2. Growing Storytelling Abilities:  There are a few ways to do this effectively by reading some really great works.  THE HERO’S JOURNEY by Joseph Campbell is a well lauded example because he dives into the history and connective threads of storytelling across many cultures to find the similarities that make great stories last.  However I found Campbell difficult to read at times and so I would also recommend THE WRITER’S JOURNEY by Christopher Vogel, containing much of the same material but reworked to be more palatable for the lay reader.  I’ve also read Stephen King’s ON WRITING several times, each time yielding different fruit that is helpful and tasty.

3. Boosting Prose:  Read good poetry or anything where the prose is lyrical.  Shakespeare is an obvious example as are Emily Dickens or Robert Frost, but don’t be afraid to seek out new or emerging, or even unknown poets online to be inspired by their work.  So many people are sharing online these days, and a lot of it is pretty good stuff too.  I find poetry (both reading it and writing it) helps to boost my natural prose.  Also, reading fiction that is lyrical in the writing does wonders beyond belief; my favorites are Charles Dickens and Angela Carter.

Immersing yourself in any and all of these things will indeed help you naturally boost and grow your abilities to communicate effectively through writing.  Think of it this way–the company you keep will define you as a person, either for the good or the bad.  The same can be said of what you read affecting how you write.  If you are aspiring to be a romance writer but everything on your bookshelf is a dime-store boddice-ripper, then it’s going to be very difficult to inspire your story to rise above the crowd.  Try reading another kind of love story to get your juices flowing–THE LIFE OF PI or THE SHACK might be good as they are indeed love stories in their own right but romance is not prominently featured…however, intimacy does indeed thrive in both of these books.

As a final note, be encouraged to know that all successful writers are also successful readers.  So read well and write on!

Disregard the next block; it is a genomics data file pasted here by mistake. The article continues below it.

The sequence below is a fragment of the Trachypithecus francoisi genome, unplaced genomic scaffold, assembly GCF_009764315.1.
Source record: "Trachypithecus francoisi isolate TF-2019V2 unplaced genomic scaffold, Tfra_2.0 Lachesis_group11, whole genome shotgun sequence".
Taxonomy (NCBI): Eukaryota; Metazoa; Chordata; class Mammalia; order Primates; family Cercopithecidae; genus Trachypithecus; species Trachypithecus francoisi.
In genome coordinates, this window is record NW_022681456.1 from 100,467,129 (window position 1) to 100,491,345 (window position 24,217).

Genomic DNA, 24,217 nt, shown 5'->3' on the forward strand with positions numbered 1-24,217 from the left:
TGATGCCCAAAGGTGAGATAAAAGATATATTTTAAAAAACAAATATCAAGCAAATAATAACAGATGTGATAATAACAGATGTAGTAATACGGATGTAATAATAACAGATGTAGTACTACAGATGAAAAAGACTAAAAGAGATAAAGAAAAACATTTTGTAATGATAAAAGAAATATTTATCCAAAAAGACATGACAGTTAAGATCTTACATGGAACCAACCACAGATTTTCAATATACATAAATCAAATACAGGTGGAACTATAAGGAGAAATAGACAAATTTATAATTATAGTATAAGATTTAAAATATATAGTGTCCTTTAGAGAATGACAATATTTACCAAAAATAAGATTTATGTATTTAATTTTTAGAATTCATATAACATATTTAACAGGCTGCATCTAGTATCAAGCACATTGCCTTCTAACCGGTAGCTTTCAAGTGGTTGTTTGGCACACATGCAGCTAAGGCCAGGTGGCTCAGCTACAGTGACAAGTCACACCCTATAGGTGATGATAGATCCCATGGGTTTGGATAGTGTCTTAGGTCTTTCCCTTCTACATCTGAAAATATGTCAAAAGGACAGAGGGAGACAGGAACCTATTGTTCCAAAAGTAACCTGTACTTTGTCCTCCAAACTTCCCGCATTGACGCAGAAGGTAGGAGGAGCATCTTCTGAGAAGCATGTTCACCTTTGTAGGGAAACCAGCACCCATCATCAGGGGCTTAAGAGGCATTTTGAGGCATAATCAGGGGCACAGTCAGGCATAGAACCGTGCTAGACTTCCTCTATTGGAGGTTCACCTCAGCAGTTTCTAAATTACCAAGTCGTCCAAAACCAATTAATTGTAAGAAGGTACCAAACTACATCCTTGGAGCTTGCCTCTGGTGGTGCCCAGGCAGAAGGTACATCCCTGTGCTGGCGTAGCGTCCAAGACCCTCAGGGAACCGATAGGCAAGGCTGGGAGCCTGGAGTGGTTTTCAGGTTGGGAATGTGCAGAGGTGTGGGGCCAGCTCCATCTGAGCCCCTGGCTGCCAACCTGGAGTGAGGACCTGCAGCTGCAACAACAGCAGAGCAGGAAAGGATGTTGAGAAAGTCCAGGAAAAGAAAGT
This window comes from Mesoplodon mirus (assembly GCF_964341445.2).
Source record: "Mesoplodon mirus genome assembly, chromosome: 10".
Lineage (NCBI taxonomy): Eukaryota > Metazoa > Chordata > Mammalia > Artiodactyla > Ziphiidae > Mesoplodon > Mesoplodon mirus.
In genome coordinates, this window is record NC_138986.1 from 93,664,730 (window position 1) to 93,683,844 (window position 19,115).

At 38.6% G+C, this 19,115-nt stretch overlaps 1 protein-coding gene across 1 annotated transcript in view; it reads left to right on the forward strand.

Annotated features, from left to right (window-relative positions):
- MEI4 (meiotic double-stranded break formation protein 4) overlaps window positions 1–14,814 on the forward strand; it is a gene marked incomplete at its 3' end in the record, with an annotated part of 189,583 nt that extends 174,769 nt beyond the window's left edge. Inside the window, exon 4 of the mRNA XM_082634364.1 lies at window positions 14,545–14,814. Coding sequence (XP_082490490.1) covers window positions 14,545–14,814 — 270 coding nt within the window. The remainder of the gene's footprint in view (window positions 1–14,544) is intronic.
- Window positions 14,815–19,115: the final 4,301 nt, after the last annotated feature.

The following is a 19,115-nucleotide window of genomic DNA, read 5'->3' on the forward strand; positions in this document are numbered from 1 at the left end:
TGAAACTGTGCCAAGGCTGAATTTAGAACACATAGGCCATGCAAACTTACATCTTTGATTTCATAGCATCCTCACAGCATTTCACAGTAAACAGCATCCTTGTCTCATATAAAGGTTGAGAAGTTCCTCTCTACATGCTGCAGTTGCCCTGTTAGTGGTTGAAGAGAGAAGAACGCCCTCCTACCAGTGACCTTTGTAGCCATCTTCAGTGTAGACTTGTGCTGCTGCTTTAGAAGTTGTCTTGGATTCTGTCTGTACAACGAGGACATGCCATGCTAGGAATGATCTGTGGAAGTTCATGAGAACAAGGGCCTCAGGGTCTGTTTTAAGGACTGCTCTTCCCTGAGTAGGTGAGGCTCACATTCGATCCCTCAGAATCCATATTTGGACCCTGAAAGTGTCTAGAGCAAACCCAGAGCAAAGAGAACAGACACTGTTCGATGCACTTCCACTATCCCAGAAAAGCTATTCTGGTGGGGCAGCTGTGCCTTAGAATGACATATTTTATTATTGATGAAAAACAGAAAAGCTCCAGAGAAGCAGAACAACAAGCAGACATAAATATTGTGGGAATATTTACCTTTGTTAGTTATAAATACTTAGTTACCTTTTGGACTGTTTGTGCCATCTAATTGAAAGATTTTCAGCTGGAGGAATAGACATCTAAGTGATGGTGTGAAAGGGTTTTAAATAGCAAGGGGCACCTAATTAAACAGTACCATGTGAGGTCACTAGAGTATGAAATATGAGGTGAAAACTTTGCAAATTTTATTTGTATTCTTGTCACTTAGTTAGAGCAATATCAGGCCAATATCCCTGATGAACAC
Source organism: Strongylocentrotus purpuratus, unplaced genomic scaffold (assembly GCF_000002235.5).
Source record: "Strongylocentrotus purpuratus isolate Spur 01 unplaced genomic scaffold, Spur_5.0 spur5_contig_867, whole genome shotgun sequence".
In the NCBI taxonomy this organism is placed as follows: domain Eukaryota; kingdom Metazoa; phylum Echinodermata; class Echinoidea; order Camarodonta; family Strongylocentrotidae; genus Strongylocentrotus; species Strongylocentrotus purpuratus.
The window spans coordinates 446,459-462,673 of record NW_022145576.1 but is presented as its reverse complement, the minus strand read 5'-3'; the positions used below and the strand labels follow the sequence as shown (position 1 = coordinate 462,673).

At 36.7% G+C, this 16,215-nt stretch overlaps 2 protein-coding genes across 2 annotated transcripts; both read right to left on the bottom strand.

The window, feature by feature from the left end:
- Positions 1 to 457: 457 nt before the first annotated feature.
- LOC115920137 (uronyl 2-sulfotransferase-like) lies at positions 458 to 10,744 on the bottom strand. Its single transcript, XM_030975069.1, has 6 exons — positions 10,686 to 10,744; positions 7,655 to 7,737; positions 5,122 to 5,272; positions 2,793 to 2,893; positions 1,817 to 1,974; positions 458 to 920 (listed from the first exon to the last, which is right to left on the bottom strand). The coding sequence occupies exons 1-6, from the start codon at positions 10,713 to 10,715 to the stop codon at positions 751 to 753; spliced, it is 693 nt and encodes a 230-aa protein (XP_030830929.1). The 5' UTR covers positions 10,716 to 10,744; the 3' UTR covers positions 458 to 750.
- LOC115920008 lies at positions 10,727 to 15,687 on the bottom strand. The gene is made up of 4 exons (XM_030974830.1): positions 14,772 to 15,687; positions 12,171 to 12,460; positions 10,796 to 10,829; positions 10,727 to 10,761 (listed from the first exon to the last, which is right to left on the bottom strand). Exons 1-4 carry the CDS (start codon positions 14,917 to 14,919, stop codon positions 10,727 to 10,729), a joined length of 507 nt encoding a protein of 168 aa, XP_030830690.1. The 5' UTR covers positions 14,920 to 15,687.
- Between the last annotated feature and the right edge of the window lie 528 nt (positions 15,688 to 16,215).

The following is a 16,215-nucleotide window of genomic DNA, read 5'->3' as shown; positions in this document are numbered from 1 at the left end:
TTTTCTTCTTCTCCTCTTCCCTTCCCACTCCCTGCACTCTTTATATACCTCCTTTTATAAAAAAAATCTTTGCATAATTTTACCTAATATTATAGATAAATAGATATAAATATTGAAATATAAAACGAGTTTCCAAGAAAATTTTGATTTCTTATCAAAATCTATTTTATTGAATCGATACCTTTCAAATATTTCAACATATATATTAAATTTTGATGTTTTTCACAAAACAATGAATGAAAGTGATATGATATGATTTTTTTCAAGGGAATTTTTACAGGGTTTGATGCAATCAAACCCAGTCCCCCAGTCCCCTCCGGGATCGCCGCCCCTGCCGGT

Categories: On Writing | Tags: , , , , , , , , , , , , | Leave a comment

Beyond My Pen

My hands do long to bless the lost with hope,
My pen does long to soar long the pages,
I stand, I run and stumble down the slope,
Will my work be unreached through the ages?
Are my efforts feasting last on Maundy?
My work be shattered on the Corner Stone,
Eli, Eli lama sabacthani?
Oh Father, raise my light that once had shone.
God of mercy, bless this shadowed spirit;
My God of grace, descend and make me whole.
I am humbled, grant to me Your merit;
Creative work does much to joy my soul.

My spirit is broken beyond my pen,
Oh Lord, when will this purgatory end?


Originally written sometime in March 2009 as a prayer sonnet.  I was obviously struggling with feelings of inadequacy regarding my writing and any lack of progress thereof.  Funny enough, this prayer has indeed been answered line for line (although not in any way I would have wanted or imagined at the time).

Categories: On Faith, On Writing, Poetry | Tags: , , , , , , , , , , , , | Leave a comment

Writing Tip: When In Doubt, Use Notecards


I know that some of you who will read this might well know this tip, but I thought it  might be good to add anyway for those visitors who might be new to the craft.  

Truth be told, when I started writing (well over a decade ago, sheesh) I had no idea how to organize my thoughts, scenes, characters or even a story layout.  I knew how to write a good college paper that would attain a good grade, but it wasn’t enough.  I needed more than a simple thesis with attached argument points to flesh out.  I needed to organize a story, first and foremost; and it can be tricky when a complete newb steps into the world of writing for the first time.  It was then I chanced upon Christopher Keane’s book HOW TO WRITE A SELLING SCREENPLAY, because my first project was actually a screenplay based off of a paper I wrote for my Roman History class about the Catilinian Conspiracy by Sallust.  

Keane pointed out how to use notecards to organize the story by writing a brief description of each scene, one per card.  Once you have your cards ready (between 80-90 for a screenplay) you then set about the task of laying them out in a way that best fits the story you want to tell as the writer.  It’s then ideal to pin up the cards on a wall or (even better) cork board so that you can see the whole story from beginning to end in one glance.  I found this technique tremendously helpful for so many applications as I eventually carried it over to using it for writing shorts and even novel length stories.  

I still use this technique from time to time when I have a tricky chapter that I need to set straight or even a story arc that needs to be tightened up, but I’ve also learned not to lean too hard on this type of organization as it can dry out a story really quickly too.  Be sure to leave room for your characters to take charge and make their own decisions.  And if that means that you have to remove some cards and replace them with new ones to make the story work, then all the better for it!  But don’t be afraid of getting organized with note cards; at the very least it will help you get your story rolling.


Categories: On Writing | Tags: , , , , , , , , , , | Leave a comment

Blog at WordPress.com.